8. Does Arkansas offer deferred adoption assistance agreements (agreements where initial monthly maintenance amount is $0 for children at risk of developing special needs later)?
Yes. See question 20 for how parents can request a payment if the child’s needs change.
9. What Medicaid services are available in Arkansas?
- Ambulatory surgical center services
- Child Health Management Services (CHMS)—Services include medical, psychological, speech and language pathology, occupational therapy, physical therapy, behavioral and audiology.
- Child health services—Early Periodic Screening, Diagnosis and Treatment (EPSDT)
- Chiropractic services
- Dental services—Most dental services for recipients under age 21 are covered. Lengthy or complicated dental procedures must be approved by Medicaid before they are done.
- Developmental day treatment clinic services
- Domiciliary care—Room and board for patients who have to be away from home while they are receiving daily active medical treatment
- Durable medical equipment
- Emergency services
- Family planning services
- Federally Qualified Health Center
- Hearing services —These benefits must always be approved in advance by Medicaid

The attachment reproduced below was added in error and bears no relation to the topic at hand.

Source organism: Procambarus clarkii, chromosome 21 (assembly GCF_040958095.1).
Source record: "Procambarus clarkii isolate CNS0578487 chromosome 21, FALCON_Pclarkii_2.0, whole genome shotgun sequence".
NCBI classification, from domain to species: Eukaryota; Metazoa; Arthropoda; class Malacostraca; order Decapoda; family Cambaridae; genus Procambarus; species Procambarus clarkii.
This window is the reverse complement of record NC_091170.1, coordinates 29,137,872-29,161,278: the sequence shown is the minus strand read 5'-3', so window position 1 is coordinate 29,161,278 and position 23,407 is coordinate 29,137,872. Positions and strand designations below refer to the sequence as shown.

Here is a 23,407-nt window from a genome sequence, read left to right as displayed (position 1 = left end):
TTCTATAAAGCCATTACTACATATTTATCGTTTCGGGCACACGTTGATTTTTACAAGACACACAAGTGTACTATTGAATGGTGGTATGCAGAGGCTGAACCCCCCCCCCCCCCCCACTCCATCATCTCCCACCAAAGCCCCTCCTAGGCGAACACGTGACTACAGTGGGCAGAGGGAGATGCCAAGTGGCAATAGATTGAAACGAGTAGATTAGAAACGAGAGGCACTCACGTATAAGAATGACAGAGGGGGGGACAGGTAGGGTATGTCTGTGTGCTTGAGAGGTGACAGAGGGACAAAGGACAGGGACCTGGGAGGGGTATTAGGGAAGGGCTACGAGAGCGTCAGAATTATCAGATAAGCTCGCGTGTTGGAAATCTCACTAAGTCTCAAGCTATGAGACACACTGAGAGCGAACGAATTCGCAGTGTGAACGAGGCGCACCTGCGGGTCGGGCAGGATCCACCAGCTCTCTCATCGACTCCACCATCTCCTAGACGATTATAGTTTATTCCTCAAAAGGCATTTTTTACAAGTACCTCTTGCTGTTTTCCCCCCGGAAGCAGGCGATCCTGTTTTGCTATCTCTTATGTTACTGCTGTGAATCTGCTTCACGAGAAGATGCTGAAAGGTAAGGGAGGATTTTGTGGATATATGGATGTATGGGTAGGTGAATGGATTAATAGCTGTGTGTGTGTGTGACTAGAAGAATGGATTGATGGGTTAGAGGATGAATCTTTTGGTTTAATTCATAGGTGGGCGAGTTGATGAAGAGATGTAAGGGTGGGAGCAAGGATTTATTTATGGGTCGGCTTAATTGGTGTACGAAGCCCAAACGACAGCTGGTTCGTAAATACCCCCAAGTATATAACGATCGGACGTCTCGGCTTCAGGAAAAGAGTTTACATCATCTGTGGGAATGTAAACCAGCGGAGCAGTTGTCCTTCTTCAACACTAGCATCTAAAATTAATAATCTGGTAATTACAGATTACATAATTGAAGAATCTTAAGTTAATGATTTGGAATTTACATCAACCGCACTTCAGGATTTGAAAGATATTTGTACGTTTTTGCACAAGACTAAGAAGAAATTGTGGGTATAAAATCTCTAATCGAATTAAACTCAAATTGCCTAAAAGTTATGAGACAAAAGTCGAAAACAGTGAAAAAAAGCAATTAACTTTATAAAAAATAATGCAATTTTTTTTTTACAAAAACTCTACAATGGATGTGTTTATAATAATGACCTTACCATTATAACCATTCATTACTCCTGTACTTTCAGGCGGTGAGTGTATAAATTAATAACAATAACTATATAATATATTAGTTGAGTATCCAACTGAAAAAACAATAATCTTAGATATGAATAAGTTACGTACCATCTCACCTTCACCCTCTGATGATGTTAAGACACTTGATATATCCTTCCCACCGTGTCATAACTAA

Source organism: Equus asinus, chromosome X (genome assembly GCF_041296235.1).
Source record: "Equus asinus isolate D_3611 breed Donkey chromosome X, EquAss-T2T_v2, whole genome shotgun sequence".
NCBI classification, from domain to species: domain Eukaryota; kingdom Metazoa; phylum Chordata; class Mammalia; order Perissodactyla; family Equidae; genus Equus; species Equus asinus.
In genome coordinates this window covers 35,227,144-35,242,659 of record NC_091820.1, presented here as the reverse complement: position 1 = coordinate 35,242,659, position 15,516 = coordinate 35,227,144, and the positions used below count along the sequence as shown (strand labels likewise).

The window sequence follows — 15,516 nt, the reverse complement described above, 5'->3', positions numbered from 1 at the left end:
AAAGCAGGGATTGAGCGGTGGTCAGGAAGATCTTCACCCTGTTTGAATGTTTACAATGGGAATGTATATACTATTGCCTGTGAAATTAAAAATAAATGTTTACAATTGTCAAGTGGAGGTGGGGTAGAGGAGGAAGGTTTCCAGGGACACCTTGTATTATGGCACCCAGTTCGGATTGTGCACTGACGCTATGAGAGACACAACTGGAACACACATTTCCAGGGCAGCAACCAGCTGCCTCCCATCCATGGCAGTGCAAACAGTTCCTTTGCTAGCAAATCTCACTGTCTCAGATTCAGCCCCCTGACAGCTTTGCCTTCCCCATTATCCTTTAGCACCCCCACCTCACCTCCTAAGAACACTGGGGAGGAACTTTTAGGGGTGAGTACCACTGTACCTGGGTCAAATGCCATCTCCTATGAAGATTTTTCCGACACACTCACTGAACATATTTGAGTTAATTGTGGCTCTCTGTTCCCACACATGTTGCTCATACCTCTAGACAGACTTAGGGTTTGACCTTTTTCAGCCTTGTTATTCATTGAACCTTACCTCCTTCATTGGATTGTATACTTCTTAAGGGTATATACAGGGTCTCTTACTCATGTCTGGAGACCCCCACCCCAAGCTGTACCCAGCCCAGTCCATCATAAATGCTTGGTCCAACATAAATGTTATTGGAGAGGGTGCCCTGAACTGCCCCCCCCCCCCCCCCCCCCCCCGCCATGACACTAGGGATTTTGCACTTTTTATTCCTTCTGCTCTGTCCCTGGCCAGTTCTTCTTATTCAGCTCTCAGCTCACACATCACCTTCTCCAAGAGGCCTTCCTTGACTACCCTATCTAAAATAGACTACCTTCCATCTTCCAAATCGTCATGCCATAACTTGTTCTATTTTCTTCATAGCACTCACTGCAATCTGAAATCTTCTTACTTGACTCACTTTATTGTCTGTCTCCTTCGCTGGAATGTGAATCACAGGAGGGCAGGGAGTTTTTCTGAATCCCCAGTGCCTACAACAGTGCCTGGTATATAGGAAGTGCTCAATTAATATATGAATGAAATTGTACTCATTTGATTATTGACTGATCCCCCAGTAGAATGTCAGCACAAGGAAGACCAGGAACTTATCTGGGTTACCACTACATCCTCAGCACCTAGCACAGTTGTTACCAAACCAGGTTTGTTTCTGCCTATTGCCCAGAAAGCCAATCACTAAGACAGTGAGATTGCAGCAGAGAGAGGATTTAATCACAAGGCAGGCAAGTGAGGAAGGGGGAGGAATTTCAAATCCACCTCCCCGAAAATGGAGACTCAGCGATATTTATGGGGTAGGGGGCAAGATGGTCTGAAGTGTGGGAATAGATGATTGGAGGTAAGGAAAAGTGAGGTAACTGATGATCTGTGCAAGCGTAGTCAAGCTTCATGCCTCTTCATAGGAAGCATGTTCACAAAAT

- Home health care
- Inpatient hospital services
- Outpatient hospital services
- Hyperalimentation services (intravenous or tube delivered nutrition)
- Inpatient psychiatric program —Medicaid will pay for inpatient psychiatric services for persons under age 21. Psychiatric treatment must be proven medically necessary before payment will be made. Treatment for recipients under age 21 must be approved ahead of time
- Laboratory and s-ray
- Nurse midwife services
- DDS alternative community services—case management, crisis abatement respite services, integrated supports, consultation services, supported employment and services, specialized medical supplies, physical adaptation services.
- Nurse practitioner services
- Personal care services—Must be prescribed by a physician and provided according to a plan of care. These services include assistance with personal hygiene and grooming, preparation of meals, some household services, changing bed linens and taking you to the doctor.
- Physician services
- Podiatrist's services
- Prescription drugs
- Private duty nursing services
- Prosthetics—Services include: diapers, nutritional formula and medical supplies.
- Psychology services—A broad range of individual and group outpatient psychology services for recipients under age 21 if provided by a licensed psychologist and prescribed by a physician.
- Rehabilitative hospital fervices
- Rehabilitative services for people with Mental illness and people with physical disabilities
- Rural health clinic services
- Targeted case management—Medicaid will pay for referrals for services and treatment when provided to recipients under age 21
- Therapy services—Occupational therapy, physical therapy and speech pathology services provided to recipients under age 21 if prescribed or referred by a physician
- Ventilator equipment
- Vision care
10. What medical benefits are available for state-funded children? (Children who have federally funded/Title IV-E adoption assistance are automatically eligible for Medicaid benefits.)